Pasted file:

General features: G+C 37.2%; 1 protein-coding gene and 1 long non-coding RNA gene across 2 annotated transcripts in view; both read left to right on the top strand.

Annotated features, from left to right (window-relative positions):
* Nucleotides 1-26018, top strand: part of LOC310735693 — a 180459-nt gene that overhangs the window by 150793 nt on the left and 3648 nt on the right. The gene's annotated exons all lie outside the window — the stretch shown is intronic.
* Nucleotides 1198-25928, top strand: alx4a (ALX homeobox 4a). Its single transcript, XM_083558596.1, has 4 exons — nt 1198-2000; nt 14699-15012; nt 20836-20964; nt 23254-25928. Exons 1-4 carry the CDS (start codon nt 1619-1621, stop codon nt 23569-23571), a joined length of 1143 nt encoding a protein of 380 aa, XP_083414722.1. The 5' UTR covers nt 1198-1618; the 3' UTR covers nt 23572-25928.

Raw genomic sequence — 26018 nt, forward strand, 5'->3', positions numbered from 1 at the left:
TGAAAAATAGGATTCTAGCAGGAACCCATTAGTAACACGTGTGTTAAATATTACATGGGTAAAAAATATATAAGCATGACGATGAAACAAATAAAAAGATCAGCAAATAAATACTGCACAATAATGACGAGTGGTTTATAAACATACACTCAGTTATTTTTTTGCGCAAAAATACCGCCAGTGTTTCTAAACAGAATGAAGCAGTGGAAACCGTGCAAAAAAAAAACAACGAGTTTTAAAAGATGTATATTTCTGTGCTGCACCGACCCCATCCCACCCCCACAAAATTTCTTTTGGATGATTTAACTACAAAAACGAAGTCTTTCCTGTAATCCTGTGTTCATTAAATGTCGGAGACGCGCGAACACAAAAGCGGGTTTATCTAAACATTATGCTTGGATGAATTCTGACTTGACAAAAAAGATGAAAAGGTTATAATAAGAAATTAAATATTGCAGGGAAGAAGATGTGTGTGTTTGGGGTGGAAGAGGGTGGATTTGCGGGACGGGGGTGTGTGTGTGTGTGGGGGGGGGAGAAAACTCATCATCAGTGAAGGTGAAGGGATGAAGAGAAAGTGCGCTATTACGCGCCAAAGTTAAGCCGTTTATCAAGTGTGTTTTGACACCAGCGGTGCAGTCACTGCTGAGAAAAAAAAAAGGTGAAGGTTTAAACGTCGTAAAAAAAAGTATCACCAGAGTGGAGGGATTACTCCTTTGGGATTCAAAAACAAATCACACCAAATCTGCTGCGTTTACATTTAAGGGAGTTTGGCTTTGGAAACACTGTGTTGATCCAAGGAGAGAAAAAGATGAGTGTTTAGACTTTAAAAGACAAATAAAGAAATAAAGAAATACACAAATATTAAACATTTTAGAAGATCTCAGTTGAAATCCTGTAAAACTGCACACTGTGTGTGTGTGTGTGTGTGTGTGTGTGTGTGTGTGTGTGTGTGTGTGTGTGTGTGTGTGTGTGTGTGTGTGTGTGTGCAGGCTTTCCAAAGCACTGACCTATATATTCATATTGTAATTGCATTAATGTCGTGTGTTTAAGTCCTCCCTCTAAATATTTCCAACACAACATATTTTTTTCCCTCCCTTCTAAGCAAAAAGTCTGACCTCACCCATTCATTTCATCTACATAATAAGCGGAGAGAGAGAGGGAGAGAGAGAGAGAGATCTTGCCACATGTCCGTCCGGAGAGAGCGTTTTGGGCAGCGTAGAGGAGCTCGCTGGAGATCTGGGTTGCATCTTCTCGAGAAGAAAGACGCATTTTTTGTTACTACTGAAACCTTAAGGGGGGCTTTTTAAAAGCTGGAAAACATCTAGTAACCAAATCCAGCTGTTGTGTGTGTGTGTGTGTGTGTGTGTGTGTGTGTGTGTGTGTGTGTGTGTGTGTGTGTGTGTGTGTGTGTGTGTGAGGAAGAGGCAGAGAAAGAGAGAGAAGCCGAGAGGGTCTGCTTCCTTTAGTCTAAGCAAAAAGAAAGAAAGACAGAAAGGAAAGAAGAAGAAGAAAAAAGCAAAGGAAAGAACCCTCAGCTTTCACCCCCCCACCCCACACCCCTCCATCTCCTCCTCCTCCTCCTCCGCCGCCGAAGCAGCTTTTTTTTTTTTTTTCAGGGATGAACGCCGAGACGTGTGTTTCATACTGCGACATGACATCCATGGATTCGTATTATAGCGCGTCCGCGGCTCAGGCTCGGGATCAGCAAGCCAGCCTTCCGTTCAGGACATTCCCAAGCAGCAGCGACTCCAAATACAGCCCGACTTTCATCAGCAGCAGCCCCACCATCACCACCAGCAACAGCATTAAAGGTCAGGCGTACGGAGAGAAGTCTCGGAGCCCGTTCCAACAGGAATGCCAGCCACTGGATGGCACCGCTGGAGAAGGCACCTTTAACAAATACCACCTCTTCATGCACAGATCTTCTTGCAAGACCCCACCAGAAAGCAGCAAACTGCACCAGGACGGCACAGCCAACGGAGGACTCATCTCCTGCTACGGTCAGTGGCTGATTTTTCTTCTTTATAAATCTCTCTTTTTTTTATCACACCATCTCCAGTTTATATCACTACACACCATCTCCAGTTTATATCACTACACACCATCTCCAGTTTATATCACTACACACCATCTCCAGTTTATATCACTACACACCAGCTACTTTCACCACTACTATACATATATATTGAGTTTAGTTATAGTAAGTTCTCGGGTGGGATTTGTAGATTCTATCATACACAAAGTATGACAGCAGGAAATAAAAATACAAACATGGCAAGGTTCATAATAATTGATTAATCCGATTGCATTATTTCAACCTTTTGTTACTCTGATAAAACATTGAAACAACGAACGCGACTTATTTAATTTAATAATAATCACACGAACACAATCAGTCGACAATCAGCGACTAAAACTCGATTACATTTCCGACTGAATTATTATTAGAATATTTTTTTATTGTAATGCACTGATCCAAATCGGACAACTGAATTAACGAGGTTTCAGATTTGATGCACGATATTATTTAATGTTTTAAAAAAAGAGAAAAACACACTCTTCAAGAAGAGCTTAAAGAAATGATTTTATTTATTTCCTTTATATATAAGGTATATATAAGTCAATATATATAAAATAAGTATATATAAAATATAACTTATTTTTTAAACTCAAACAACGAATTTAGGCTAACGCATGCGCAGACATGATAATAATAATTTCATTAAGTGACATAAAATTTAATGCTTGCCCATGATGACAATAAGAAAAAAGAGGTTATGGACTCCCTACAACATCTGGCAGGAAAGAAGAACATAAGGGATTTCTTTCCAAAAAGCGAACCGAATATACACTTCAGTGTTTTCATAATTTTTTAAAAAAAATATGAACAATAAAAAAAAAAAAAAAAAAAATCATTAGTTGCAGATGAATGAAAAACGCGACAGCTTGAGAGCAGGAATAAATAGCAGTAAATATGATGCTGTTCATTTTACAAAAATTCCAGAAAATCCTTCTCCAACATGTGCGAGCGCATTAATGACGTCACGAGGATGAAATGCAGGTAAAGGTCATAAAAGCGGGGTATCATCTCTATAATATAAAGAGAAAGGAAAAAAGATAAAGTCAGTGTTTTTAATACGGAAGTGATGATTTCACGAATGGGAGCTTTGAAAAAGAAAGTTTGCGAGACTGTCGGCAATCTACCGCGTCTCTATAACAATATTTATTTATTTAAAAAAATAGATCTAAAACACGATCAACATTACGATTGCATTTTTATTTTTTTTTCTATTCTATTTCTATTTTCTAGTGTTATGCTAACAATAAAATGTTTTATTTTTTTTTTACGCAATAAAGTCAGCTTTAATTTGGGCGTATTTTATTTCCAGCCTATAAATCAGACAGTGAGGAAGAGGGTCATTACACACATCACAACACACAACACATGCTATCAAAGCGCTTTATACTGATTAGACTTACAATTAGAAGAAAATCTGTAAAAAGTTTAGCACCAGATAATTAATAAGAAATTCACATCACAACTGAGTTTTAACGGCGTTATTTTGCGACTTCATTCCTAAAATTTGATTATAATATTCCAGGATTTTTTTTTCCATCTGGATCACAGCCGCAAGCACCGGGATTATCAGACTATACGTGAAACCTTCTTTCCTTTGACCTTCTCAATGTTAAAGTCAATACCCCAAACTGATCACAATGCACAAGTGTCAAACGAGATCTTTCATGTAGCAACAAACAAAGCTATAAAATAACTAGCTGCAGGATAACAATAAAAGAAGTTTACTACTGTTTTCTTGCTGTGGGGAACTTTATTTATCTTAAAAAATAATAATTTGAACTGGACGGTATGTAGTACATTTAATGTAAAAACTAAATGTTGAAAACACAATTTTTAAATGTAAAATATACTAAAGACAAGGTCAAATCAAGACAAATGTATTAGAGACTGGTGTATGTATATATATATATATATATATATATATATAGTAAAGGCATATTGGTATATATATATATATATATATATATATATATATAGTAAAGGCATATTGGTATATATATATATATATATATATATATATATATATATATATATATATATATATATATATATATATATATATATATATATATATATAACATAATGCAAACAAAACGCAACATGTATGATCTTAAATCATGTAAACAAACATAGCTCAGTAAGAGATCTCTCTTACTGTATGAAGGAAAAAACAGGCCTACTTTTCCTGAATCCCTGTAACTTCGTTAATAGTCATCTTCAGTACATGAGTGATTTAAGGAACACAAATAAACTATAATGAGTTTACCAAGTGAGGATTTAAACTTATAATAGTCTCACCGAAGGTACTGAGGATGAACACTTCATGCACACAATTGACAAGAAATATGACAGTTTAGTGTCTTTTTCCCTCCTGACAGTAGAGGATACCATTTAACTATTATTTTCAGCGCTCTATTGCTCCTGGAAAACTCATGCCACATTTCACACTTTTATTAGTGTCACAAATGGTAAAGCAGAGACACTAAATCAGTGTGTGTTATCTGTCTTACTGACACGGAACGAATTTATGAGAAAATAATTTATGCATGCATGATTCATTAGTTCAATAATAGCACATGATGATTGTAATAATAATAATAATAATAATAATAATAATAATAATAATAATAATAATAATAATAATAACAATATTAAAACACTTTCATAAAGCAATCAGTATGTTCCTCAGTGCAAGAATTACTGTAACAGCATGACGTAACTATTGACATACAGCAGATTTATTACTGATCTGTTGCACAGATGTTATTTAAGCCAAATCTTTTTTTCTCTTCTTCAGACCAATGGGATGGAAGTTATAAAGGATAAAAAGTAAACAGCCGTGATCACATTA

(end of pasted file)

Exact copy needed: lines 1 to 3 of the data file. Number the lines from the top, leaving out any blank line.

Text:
General features: G+C 37.2%; 1 protein-coding gene and 1 long non-coding RNA gene across 2 annotated transcripts in view; both read left to right on the top strand.

Annotated features, from left to right (window-relative positions):
* Nucleotides 1-26018, top strand: part of LOC310735693 — a 180459-nt gene that overhangs the window by 150793 nt on the left and 3648 nt on the right. The gene's annotated exons all lie outside the window — the stretch shown is intronic.